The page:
• Local GAPs

Slide Show

The Teme Valley

View from Abberley Hill looking towards Walsgrove Hill and Woodbury Hill.

Intoduction

The Teme Valley area is covered by the English Nature Malvern Hills and Teme Valley Natural Area. For this study the area chosen extends within this boundary from the Teme’s cutting of the hills at Knightwick to the outskirts of the village of Newnham Bridge. The area then extends either side of the Teme valley to the boundary of the Teme valley natural area in the west; to the geological division between the Teme Valley and the very disparate landscapes of the Silurian ridge of hills in the east and the Carboniferous Coal Measures of the north. This area has been chosen as it suits the scope of a pilot LGAP and suggestions in the future are that there should be widely adopted method of defining areas based on less numerous/inconsistent boundary types.

Generally this area is underlain by the Old Red Sandstone Raglan Mudstone Formation (Silurian/Devonian), which in this area is traversed by the River Teme. To the west of the Teme, above the Raglan Mudstone Formation and forming the Bromyard Plateau is a wooded escarpment of Bishops Frome Limestone forming the top member of the Raglan Mudstone Formation base and overlain by the St Maughans Formation of Devonian age. To the east is the Silurian ridge of the Abberley Hills, incorporating deposits of the Permian Haffield Breccia on the Worcester side of the hills and also at the southern bank of the Teme as it cuts through the Silurian ridge. To the north and northeast are the Highley Beds of the Carboniferous Coal Measures.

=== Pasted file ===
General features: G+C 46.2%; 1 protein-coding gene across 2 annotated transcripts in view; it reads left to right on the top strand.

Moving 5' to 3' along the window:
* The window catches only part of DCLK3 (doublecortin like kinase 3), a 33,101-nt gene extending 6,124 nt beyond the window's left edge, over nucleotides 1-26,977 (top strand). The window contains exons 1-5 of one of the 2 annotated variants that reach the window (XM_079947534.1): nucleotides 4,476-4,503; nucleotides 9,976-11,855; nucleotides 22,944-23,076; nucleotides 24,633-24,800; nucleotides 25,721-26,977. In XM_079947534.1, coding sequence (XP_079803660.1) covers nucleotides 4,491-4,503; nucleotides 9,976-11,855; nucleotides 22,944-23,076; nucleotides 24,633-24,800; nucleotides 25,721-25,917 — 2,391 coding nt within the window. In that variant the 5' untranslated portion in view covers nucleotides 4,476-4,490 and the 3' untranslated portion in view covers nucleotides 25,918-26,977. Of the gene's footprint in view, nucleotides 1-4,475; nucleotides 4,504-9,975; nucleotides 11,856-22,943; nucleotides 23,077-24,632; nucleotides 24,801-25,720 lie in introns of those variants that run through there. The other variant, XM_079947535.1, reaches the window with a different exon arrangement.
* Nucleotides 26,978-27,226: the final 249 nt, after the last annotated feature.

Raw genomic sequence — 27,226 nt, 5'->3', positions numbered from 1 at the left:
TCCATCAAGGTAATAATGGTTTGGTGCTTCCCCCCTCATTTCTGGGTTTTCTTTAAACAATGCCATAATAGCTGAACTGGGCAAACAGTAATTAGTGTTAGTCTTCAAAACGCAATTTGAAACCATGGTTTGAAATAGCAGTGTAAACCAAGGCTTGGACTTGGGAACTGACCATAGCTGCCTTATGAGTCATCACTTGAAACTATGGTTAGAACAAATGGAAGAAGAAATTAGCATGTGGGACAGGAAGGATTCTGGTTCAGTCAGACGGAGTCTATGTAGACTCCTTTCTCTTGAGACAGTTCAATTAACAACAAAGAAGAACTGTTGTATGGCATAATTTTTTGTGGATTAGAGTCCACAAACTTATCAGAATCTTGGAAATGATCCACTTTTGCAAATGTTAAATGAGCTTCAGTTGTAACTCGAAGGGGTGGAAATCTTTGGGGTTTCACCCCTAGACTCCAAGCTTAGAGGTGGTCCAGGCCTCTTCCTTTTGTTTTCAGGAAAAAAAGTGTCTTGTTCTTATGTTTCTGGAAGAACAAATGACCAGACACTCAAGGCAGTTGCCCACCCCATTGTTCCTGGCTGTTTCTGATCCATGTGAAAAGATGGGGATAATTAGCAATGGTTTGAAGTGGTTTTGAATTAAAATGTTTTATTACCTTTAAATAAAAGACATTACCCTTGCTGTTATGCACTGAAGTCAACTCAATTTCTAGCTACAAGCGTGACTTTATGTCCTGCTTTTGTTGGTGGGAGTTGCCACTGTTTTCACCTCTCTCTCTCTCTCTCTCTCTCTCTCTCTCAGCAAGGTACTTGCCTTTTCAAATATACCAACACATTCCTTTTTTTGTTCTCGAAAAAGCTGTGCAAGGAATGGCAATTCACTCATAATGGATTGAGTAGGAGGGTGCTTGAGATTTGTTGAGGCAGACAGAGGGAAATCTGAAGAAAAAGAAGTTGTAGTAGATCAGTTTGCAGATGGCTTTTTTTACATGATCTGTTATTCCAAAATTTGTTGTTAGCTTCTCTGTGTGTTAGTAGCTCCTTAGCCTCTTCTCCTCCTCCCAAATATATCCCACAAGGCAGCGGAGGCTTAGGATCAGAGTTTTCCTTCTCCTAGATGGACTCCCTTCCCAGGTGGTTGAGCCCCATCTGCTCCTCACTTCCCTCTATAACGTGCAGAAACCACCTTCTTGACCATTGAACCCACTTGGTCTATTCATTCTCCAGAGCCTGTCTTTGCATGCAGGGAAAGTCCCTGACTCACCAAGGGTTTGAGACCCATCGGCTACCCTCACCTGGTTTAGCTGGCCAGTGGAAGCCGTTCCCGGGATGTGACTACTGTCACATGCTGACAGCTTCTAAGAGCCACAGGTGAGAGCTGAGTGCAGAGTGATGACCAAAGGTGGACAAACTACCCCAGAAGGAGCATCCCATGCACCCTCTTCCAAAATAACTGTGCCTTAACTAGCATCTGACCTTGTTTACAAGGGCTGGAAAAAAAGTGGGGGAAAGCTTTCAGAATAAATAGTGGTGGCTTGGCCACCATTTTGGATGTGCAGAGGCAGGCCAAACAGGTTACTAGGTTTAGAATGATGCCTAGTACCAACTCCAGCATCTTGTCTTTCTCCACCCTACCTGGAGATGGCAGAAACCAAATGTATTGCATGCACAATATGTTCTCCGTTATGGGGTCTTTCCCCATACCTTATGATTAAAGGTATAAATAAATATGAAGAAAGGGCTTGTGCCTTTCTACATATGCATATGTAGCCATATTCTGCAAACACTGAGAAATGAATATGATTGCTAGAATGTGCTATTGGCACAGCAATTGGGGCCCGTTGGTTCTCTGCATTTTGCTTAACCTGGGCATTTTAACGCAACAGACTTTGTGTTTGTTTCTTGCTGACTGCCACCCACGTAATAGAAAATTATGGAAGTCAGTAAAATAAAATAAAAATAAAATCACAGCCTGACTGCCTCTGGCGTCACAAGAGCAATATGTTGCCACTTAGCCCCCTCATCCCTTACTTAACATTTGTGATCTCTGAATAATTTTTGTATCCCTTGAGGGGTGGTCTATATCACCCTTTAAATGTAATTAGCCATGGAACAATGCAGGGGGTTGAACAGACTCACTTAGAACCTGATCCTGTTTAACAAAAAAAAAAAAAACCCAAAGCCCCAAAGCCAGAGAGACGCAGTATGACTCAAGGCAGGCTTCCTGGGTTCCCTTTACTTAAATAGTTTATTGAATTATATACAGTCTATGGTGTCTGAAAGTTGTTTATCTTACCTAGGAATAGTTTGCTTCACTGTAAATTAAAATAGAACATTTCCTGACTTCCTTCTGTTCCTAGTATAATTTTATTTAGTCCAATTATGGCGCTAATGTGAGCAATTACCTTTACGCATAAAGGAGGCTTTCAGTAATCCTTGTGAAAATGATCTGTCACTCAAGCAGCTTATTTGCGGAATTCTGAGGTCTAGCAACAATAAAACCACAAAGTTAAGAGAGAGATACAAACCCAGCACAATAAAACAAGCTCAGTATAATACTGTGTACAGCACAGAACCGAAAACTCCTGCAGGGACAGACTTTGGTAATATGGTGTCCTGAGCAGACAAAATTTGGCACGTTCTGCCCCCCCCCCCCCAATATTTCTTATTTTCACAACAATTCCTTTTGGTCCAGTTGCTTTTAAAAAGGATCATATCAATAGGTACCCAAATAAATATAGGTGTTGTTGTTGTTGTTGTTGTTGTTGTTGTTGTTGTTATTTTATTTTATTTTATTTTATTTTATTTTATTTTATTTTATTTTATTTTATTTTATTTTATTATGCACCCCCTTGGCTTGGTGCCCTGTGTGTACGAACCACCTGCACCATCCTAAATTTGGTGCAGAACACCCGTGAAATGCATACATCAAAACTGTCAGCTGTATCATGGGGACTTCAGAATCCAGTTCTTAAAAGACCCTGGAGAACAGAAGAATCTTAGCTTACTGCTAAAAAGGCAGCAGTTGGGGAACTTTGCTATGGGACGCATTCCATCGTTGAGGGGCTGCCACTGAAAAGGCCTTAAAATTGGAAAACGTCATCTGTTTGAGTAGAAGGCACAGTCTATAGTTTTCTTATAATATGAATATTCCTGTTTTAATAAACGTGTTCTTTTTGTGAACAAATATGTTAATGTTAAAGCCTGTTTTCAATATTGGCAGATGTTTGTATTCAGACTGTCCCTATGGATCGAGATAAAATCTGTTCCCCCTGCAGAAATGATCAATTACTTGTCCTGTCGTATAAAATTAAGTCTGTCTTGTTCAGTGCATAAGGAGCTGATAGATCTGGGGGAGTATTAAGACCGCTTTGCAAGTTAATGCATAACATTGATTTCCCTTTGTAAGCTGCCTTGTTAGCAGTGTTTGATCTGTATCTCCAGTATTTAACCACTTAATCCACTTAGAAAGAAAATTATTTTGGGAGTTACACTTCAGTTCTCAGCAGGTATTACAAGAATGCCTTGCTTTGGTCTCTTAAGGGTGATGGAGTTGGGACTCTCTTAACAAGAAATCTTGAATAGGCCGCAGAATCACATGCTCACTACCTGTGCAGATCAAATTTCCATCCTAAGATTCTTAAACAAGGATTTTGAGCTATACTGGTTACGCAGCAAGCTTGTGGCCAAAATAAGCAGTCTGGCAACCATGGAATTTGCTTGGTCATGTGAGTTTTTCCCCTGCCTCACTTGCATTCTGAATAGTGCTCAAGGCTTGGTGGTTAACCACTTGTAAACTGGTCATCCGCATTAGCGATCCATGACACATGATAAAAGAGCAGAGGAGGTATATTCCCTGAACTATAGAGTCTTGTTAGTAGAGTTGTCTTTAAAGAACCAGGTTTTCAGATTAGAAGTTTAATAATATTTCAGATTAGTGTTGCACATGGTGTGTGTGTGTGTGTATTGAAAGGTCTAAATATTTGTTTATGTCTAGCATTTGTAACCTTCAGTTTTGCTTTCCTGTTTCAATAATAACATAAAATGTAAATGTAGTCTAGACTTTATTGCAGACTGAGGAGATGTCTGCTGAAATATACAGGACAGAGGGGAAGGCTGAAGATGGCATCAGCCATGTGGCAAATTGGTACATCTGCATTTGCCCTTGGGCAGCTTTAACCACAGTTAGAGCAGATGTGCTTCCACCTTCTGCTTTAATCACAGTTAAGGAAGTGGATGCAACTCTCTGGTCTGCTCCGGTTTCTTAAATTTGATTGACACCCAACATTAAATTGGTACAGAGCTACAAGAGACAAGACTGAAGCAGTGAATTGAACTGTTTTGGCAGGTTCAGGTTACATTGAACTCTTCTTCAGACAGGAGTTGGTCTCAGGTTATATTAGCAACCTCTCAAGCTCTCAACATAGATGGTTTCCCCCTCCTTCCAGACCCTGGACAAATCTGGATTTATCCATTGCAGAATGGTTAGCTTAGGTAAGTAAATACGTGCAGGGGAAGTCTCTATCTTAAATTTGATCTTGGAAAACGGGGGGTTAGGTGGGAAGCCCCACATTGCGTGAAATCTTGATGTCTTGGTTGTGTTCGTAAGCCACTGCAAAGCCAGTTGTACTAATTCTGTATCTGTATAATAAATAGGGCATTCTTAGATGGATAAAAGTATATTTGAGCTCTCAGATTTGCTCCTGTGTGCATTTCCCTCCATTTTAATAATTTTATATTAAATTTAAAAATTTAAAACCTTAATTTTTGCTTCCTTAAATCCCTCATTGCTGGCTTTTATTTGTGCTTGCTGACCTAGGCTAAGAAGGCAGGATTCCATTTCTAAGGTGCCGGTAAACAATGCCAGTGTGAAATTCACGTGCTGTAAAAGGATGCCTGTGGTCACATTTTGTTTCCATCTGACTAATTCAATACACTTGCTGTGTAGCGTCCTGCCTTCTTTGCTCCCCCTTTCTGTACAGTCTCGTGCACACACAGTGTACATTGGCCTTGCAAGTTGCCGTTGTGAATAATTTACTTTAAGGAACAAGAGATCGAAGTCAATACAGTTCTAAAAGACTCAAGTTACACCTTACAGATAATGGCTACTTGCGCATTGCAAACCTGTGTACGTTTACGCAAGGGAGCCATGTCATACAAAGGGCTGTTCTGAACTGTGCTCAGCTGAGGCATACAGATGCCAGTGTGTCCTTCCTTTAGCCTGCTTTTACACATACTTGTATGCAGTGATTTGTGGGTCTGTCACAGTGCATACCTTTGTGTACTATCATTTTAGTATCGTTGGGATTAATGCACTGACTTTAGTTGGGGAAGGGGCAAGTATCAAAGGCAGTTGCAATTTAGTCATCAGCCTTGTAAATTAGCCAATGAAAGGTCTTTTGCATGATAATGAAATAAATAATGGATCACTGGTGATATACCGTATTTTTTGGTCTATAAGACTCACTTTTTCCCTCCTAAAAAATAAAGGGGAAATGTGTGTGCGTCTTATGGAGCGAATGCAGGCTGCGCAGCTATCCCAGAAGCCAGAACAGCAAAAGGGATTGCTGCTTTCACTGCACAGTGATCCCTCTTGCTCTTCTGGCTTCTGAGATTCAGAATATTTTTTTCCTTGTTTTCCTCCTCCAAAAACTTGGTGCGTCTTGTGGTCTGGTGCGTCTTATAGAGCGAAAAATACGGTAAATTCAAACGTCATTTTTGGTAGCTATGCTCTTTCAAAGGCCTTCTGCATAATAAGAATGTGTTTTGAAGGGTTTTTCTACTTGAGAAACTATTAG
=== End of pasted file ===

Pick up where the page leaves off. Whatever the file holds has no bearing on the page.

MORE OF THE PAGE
The Teme Valley forms a distinctive drop in the topography as on the eastern side of the Teme, on the Raglan Mudstones Formation, the land is of a hummocky character. This rises up to the ridge of Silurian hills which is over 150 m higher than the river in places. On the west an escarpment some 100 m high ascends to the Bromyard Plateau of the St Maughans Group.

Within this pilot LGAP, four sites have been chosen to represent the geodiversity of this small area. The sites comprise naturally occurring outcrops and man made exposures. A survey was carried out at each of the sites in accordance with the protocol already in place for RIGS recording. Therefore, each site has its own Geological Locality Record Sheet. Each site also has a summary which includes the geology of the site, ownership, potential site uses, conservation recommendations and a literature reference list etc. … → Read More

The Wye Gorge

View from Symmonds Yat Rock, Herefordshire.

The pre-Quaternary geology of the Symonds Yat area is outstanding as both the Devonian and Carboniferous systems are represented. The Lower Old Red Sandstone (ORS) is represented by the Brownstones Formation with the Quartz Conglomerate of the Upper ORS resting unconformably on this. The Tintern Sandstone is represented and is followed up the succession with the full sequence of the Carboniferous Limestone Series. The area provides excellent exposures of most of the formations with many of these now designated as regionally important. Of particular importance are the outcrops of Quartz Conglomerate, Lower Dolomite, Crease Limestone and Whitehead Limestone Formations on Little Doward Hill, Huntsham Hill, Coppet Hill and Kerne Bridge. The structure, illustrated by the associated bedding, provides excellent proof of the southwards dipping northern limb of the Forest of Dean basin.